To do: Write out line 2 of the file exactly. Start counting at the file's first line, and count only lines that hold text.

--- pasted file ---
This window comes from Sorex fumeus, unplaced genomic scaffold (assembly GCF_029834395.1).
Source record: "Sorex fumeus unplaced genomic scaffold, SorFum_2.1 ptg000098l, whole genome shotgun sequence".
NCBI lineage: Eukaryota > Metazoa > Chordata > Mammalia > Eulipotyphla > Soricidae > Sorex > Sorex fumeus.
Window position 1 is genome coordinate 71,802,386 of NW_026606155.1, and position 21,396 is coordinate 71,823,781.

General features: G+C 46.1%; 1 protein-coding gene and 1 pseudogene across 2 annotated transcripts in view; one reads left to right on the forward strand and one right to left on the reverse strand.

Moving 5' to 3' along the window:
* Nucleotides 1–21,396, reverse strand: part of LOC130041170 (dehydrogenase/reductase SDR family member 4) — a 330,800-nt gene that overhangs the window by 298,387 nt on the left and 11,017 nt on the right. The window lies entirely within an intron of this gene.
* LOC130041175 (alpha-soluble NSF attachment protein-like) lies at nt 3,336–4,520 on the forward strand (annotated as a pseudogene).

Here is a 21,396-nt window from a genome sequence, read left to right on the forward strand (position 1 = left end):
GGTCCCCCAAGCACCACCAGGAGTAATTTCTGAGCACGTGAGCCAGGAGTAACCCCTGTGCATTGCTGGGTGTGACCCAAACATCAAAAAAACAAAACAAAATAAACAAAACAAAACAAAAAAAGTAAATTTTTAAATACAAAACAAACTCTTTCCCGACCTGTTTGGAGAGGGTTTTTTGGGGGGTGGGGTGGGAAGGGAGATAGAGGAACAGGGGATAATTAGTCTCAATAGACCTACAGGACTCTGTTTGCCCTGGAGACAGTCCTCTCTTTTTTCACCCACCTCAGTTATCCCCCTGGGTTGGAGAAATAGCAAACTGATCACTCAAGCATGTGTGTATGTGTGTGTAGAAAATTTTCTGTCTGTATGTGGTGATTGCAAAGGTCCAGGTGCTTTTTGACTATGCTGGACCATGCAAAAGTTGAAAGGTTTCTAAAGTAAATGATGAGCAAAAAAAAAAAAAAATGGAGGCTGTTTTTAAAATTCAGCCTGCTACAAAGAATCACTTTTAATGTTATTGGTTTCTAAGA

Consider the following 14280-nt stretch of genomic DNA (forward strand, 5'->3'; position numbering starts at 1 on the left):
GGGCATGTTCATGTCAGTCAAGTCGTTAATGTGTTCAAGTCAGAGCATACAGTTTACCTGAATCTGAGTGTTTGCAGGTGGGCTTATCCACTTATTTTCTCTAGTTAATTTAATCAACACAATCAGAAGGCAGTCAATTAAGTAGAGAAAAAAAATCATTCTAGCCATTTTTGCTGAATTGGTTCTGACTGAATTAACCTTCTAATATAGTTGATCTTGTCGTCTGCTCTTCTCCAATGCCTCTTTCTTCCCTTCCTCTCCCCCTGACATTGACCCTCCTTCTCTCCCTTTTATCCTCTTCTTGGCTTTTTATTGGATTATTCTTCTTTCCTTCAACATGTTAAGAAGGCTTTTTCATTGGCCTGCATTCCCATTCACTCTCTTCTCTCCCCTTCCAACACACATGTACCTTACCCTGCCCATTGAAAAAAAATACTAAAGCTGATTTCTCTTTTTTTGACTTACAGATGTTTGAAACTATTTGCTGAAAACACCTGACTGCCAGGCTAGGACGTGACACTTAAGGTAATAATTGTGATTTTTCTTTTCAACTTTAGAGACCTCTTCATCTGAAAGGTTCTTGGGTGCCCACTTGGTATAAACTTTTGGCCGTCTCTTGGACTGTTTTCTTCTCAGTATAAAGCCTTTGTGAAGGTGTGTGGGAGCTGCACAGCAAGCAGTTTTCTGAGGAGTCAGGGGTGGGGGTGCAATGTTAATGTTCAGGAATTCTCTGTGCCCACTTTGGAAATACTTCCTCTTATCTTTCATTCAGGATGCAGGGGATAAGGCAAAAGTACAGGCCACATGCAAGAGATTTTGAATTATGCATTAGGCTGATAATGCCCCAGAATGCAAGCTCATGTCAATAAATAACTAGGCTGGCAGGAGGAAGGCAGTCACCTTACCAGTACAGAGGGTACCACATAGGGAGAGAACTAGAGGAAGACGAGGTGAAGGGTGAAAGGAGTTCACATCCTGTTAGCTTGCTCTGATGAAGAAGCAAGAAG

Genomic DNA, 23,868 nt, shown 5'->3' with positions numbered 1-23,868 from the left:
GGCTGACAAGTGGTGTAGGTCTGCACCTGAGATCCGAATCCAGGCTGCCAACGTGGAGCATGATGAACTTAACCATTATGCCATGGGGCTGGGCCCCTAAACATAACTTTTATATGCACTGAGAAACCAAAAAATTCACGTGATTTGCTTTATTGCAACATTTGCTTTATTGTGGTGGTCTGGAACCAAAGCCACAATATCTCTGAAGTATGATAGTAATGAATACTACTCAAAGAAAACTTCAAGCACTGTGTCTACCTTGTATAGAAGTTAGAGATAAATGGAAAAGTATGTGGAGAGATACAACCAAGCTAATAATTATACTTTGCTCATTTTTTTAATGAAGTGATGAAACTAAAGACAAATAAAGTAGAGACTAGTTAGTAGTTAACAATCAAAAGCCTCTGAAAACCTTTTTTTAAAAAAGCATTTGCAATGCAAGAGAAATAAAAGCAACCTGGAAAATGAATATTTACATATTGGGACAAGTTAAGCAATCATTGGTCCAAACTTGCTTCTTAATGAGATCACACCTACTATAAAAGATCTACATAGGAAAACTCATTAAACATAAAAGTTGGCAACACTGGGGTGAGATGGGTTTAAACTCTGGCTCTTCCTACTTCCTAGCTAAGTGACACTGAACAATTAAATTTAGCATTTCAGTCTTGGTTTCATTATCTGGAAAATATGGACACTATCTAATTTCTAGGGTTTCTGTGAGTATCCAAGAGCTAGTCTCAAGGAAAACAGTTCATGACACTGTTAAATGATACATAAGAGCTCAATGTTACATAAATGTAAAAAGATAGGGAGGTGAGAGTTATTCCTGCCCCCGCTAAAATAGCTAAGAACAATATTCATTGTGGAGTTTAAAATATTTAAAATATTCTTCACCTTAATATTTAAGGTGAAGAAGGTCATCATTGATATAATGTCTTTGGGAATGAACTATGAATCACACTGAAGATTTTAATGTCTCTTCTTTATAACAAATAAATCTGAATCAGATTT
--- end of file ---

Source record: "Sorex fumeus unplaced genomic scaffold, SorFum_2.1 ptg000098l, whole genome shotgun sequence".